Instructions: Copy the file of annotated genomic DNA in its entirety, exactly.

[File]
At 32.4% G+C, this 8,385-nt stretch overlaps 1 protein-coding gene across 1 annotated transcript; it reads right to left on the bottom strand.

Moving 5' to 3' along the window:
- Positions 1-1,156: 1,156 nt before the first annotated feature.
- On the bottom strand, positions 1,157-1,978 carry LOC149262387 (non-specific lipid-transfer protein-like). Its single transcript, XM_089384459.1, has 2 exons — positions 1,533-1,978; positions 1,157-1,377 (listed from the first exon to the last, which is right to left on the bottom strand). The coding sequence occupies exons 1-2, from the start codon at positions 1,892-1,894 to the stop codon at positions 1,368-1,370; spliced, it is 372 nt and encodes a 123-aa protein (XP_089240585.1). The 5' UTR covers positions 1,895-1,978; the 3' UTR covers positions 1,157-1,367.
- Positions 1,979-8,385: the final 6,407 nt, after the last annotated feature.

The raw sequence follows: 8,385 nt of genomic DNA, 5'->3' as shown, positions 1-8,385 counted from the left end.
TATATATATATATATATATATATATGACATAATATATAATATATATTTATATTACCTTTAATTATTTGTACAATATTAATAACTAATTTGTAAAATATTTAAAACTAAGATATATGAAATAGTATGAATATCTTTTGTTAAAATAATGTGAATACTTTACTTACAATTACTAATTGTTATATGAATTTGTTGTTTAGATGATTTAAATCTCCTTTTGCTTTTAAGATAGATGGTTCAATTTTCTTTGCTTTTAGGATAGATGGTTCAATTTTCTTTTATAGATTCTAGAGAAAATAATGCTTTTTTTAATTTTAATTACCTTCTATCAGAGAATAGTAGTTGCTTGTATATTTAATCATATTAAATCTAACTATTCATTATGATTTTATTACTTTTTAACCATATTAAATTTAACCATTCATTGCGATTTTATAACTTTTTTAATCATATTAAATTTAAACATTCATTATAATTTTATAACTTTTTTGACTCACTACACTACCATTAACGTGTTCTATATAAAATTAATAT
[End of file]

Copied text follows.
At 32.4% G+C, this 8,385-nt stretch overlaps 1 protein-coding gene across 1 annotated transcript; it reads right to left on the bottom strand.

Moving 5' to 3' along the window:
- Positions 1-1,156: 1,156 nt before the first annotated feature.
- On the bottom strand, positions 1,157-1,978 carry LOC149262387 (non-specific lipid-transfer protein-like). Its single transcript, XM_089384459.1, has 2 exons — positions 1,533-1,978; positions 1,157-1,377 (listed from the first exon to the last, which is right to left on the bottom strand). The coding sequence occupies exons 1-2, from the start codon at positions 1,892-1,894 to the stop codon at positions 1,368-1,370; spliced, it is 372 nt and encodes a 123-aa protein (XP_089240585.1). The 5' UTR covers positions 1,895-1,978; the 3' UTR covers positions 1,157-1,367.
- Positions 1,979-8,385: the final 6,407 nt, after the last annotated feature.

The raw sequence follows: 8,385 nt of genomic DNA, 5'->3' as shown, positions 1-8,385 counted from the left end.
TATATATATATATATATATATATATGACATAATATATAATATATATTTATATTACCTTTAATTATTTGTACAATATTAATAACTAATTTGTAAAATATTTAAAACTAAGATATATGAAATAGTATGAATATCTTTTGTTAAAATAATGTGAATACTTTACTTACAATTACTAATTGTTATATGAATTTGTTGTTTAGATGATTTAAATCTCCTTTTGCTTTTAAGATAGATGGTTCAATTTTCTTTGCTTTTAGGATAGATGGTTCAATTTTCTTTTATAGATTCTAGAGAAAATAATGCTTTTTTTAATTTTAATTACCTTCTATCAGAGAATAGTAGTTGCTTGTATATTTAATCATATTAAATCTAACTATTCATTATGATTTTATTACTTTTTAACCATATTAAATTTAACCATTCATTGCGATTTTATAACTTTTTTAATCATATTAAATTTAAACATTCATTATAATTTTATAACTTTTTTGACTCACTACACTACCATTAACGTGTTCTATATAAAATTAATAT